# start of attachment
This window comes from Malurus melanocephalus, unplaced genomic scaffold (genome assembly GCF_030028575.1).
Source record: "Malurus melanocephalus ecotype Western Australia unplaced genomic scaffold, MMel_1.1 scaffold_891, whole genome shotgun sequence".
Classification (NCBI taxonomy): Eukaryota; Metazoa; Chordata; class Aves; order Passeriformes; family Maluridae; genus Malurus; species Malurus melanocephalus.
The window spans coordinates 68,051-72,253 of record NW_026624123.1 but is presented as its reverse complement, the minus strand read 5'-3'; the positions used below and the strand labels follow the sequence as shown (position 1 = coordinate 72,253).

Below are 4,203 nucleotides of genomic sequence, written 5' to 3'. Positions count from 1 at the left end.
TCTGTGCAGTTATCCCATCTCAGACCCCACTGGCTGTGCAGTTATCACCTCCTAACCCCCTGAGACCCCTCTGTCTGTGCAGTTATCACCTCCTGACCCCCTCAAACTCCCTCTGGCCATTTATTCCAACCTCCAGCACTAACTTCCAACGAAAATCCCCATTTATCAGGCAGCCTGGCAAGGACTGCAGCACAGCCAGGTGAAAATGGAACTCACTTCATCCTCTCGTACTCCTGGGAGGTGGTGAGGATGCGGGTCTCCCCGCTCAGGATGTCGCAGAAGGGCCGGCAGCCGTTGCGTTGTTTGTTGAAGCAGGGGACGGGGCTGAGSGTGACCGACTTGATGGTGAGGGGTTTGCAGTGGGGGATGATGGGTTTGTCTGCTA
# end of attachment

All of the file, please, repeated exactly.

This window comes from Malurus melanocephalus, unplaced genomic scaffold (genome assembly GCF_030028575.1).
Source record: "Malurus melanocephalus ecotype Western Australia unplaced genomic scaffold, MMel_1.1 scaffold_891, whole genome shotgun sequence".
Classification (NCBI taxonomy): Eukaryota; Metazoa; Chordata; class Aves; order Passeriformes; family Maluridae; genus Malurus; species Malurus melanocephalus.
The window spans coordinates 68,051-72,253 of record NW_026624123.1 but is presented as its reverse complement, the minus strand read 5'-3'; the positions used below and the strand labels follow the sequence as shown (position 1 = coordinate 72,253).

Below are 4,203 nucleotides of genomic sequence, written 5' to 3'. Positions count from 1 at the left end.
TCTGTGCAGTTATCCCATCTCAGACCCCACTGGCTGTGCAGTTATCACCTCCTAACCCCCTGAGACCCCTCTGTCTGTGCAGTTATCACCTCCTGACCCCCTCAAACTCCCTCTGGCCATTTATTCCAACCTCCAGCACTAACTTCCAACGAAAATCCCCATTTATCAGGCAGCCTGGCAAGGACTGCAGCACAGCCAGGTGAAAATGGAACTCACTTCATCCTCTCGTACTCCTGGGAGGTGGTGAGGATGCGGGTCTCCCCGCTCAGGATGTCGCAGAAGGGCCGGCAGCCGTTGCGTTGTTTGTTGAAGCAGGGGACGGGGCTGAGSGTGACCGACTTGATGGTGAGGGGTTTGCAGTGGGGGATGATGGGTTTGTCTGCTA